This installment covers haunting as a contagion and begins my discussion of Bing Bailey’s 2012 film Portrait of a Zombie.

Returning to the notion of haunting and identity construction in The Drowning Girl, Imp describes hauntings as follows: “hauntings are contagious. Hauntings are memes, especially pernicious thought contagions, social contagions that need no viral or bacterial host and are transmitted in a thousand different ways.”[1] This notion of a haunting as a “social contagion” is not so different from Arvin’s articulation of possession or haunting through knowledge of a colonizing force. As Arvin explains in her introduction,

This project understands knowledge as an important agent of possession—a word with which I purposefully invoke its haunting, supernatural connotation—under colonial conditions. Demons and spirits, rather than (and anathema to) the logic of science— that hallmark of Western modernity— are often identified as the agents of bodily possession. Yet, many have noted that modernity and science is in fact haunted; obsessed with the eradication of the pre-modern, with the exorcism of ghosts.[2]

Following from Arvin’s explanation of haunting, Imp’s haunting in The Drowning Girl is not just its narrative explanation, Imp is haunted by Eva Canning (in all of her forms), but an additional political, historical, and logical dimension as well. Imp is haunted by medical science in that, while her medication does improve her quality of life to some degree, she is also forced to parse and censor her experiences, thoughts, and actions in her disclosures to her psychiatrist for fear that some word or gesture may be perceived as yet another ghost to be exorcised with antipsychotics. Imp’s eventual suicide attempt, then, functions similarly to Antoinette’s in Wide Sargasso Sea, bringing about the questions Arvin raises: “what is the ‘right’ way to resist or respond to being possessed, when colonialism makes you ‘a different person’?”[3] She continues, “Exorcism, perhaps. But what is the best method of exorcism? How can you know when you’re truly possessed of yourself again? Is it possible to exorcise one’s self without total self-destruction? For Antoinette, it is not.”[4] For Imp, exorcism comes in the form of a failed suicide attempt, in which she tries to drown herself in a bathtub full of ice-cold water. The reference here to baptism and other cleansing water rituals is not coincidental. While it may never be possible to assess whether a person is possessed of themselves fully after having been possessed by the knowledge of oppression, the novel’s resolution seems to suggest that in embracing, rather than rejecting the flaws, slippages, and slipperiness of humanity and allowing for complication and intricacy in personhood, exorcism of some form may be successful.

Hauntings constitute social contagions, and following from this logic, Portrait of a Zombie addresses the question of possession, personhood, and neocolonialism through the lens of the zombie apocalypse. The outbreak originates with a young, working-class man in Dublin, Ireland whose job at the local meat packing plant may be responsible for his contraction of the zombie virus. The film is faux documentary about a documentary crew composed of an opportunistic American director and local crew shooting a human-interest piece about the Murphy family, of whom the oldest son, Billy (Patrick Murphy) is the zombie virus’ patient zero. At the time of his infection, Billy had just gotten engaged to his girlfriend Aoife McCarthy (Diane Jennings) who has recently become pregnant. Aoife explains that she was primarily attracted to Billy because he, unlike many other young men in their community, had a good job. She goes on to explain that, “the future is meat” and that “meat was going to make our dream come true.”[5] Despite her use of the past-tense in the second part of this statement, her first statement is not entirely incorrect. Meat is the future in the film. The meat-packing plant, a symbolic representation of capitalist industrial growth, is on its surface, a blessing to the community. Unemployment is a significant problem in Ireland, so building industry in areas that are otherwise impoverished is the logical method of salvation for these places. The problem, however, is systemic and institutional, so that the influence of capitalism and colonialism historically and in the 21st century on local industry and agriculture in Ireland created the conditions for high unemployment. The choice of the zombie apocalypse as the central conflict in the film, then, in is apt, because of the link between zombies and capitalist consumption. As Andrea Subissati explains, “Western imperial practices continue in the 20th and 21st century in a changed context; the figure of the cannibal re-emerges in the industrial revolution, not as the racialized ‘other’, but as an allegory for the exploitative nature of capitalism”[6] she continues, “Reduced to commodities, human beings become objects to be used for the benefit of another; or, to put it another way, people become fuel, or food.”[7] Considering Subissati’s reading of zombies and cannibalism in conjunction with Arvin’s conceptualization of possession and haunting, Billy’s infection represents the same dynamic as Imp’s haunting. Billy is infected, haunted, by his deep, existential knowledge of neocolonialism, which causes him to infect his community in turn, and eventually to kill and eat his fiancé and unborn child.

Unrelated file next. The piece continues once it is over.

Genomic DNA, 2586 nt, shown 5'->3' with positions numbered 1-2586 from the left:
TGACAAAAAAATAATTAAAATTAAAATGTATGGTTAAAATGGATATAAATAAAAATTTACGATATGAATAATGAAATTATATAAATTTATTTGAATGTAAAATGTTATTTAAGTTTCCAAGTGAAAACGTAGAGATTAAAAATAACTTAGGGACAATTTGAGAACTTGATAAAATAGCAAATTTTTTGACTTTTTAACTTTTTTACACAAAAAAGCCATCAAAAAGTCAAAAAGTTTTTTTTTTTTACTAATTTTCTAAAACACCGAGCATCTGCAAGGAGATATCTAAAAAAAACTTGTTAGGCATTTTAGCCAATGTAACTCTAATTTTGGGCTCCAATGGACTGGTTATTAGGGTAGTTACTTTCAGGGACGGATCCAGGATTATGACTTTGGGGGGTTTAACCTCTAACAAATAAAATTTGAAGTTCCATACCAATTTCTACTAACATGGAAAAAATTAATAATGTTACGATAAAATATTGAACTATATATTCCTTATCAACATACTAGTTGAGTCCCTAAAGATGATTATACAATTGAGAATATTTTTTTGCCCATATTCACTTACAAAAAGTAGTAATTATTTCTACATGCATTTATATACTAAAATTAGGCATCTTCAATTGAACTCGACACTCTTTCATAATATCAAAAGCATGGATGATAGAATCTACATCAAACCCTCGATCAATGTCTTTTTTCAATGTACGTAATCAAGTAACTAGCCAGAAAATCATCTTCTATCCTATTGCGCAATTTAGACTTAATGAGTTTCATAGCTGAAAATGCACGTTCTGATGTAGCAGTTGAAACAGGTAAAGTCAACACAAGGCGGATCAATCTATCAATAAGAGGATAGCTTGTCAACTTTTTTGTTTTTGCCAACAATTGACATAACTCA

[1] ibid 12

[2] Arvin 2

[3] ibid 4

[4] ibid 4

[5] Portrait of a Zombie. Dir. Bing Bailey. Perf. Patrick Murphy, Geraldine McAlinden, Rory Mullen. Organ Hill Films, 2012.

[6] Subissati, Andrea. When There’s No More Room in Hell: The Sociology of the Living Dead. Saarbrücken, Germany: LAP Lambert Academic, 2010. Print. 39

[7] ibid 40

Image Credit: Organ Hill Films © 2012

 

 

Author: Geneveive Newman